(photo taken with a Kodak EasyShare M381 digital camera)

Autumn inspired planter

I hate to admit it, but it’s feels like autumn is approaching. The days are getting shorter, the temperature is dropping, and my annuals are looking rather weary.

Autumn is actually one of my favourite seasons, and since we didn’t have much of a summer, I’m welcoming fall with open arms. Last night I decided it was time to give my front door planter a makeover, especially since it was looking pretty sad. The bacopa had become stringy, the shasta daisies were spent, and the potato vine was flopping around. After a few minutes the container was transformed to a cheerful fall planter filled with mums, icicle pansies and ornamental kale.

fall-planter1

For more inspiring fall containers, check out these articles:

Fabulous fall containers

Plant a fall container with punch

Perk up a sleepy fall container

A final note

img_30251Happy Canada Day, everyone. While economic times are still uncertain, those of us lucky enough to live in this country have much to celebrate tomorrow.

After I stepped down last January as editor-in-chief of Canadian Gardening, I promised myself a lazy gap year before I returned to the fray of the working world. So the second half of 2009 will be spent–doing whatever I feel like. This means less writing, more reading. Less talking, more listening. Less looking, more seeing. You get the picture. This entry will be the last one before my blog goes on hiatus.

But how can I leave you without showing a few more photos of my garden, and making an observation or two? The large image at the top of the page is a little corner filled with various pots. It looks a bit messy but there’s a reason for it. The winter brought with it a leaking roof underneath an old deck off my bedroom. This meant the deck needed to be demolished and the roof replaced, with everything that had been up there brought down. It was a big expense, so I did it in two stages. Stage one was the installation of a new flat roof last winter. Stage two was the building of a sturdy and handsome new deck a few days ago. Little by little, some of the myriad pots dotted around my garden will make their way up to my roof. But there will be far fewer than normal this year, and no veggies. Oh well, there’s always next year. Gardening is for optimists.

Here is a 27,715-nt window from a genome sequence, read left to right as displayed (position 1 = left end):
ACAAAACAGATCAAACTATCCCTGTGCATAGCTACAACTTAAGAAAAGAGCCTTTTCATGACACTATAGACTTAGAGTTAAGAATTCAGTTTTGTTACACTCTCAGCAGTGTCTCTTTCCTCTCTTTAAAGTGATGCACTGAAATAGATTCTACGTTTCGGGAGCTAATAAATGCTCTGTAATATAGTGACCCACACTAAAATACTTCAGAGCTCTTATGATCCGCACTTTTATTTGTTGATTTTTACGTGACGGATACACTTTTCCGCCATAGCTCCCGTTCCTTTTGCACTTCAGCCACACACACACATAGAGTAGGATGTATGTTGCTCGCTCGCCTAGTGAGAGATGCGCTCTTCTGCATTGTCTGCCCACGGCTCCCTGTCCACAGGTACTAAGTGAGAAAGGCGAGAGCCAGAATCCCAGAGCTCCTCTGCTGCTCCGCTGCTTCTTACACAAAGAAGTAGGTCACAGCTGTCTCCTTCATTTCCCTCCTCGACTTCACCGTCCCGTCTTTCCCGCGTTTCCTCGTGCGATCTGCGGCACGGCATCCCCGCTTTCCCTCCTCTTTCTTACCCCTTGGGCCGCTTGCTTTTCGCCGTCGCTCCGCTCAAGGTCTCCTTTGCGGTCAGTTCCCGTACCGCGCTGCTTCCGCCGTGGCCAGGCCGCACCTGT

There are many things I’m enjoying about my garden right now (not the least of which is having some time to sit in it). Here in Toronto, it’s been a coolish and wettish early summer, and my garden has made huge amounts of lush, verdant growth. There’s very little weeding to do, because the plants are so densely packed together. So far, I’ve seen very little insect damage. There have been a few snails about, but the giant leaves of my ‘Frances Williams’ hostas are intact. Fingers crossed this may continue.

img_29881The plant shown here is my Chinese flowering dogwood (Cornus kousa chinensis), which is bursting with health and absolutely covered in starry white flowers. Divine. I heartily recommend this small tree for narrow urban Zone 6 gardens like mine, as it truly offers four seasons of beauty. Smooth, grey bark and graceful, compact form in winter, followed by attractive leaves and white flower-like bracts in late spring/early summer. These bracts (“flowers”) persist for many weeks, turning pinkish as they mature. Their berry-like centres go a brilliant red and are relished by squirrels and birds. And the leaves go a lovely burgundy fall colour as well. If the flowers were scented, it would be perfection.

Lastly, a word about containers. Don’t be afraid to combine shrubs, perennials, annuals, grasses and herbs to create the look you want. One of my favourite shrubs for this purpose is the ubiquitous purpleleaf sandcherry (Prunus x cistena), which is overused in the landscape but seldom seen in pots. Cheap as chips, open and spare in habit with showy burgundy leaves, it’s hardy (Zone 4) and easy to plant under because it’s not a space hog. (Whatever shrub you choose for a container, be sure it’s at least two zones more cold-hardy than where you live. Here in Zone 6, this means Zone 4.) Yes, the sandcherry overwinters outdoors in its pot.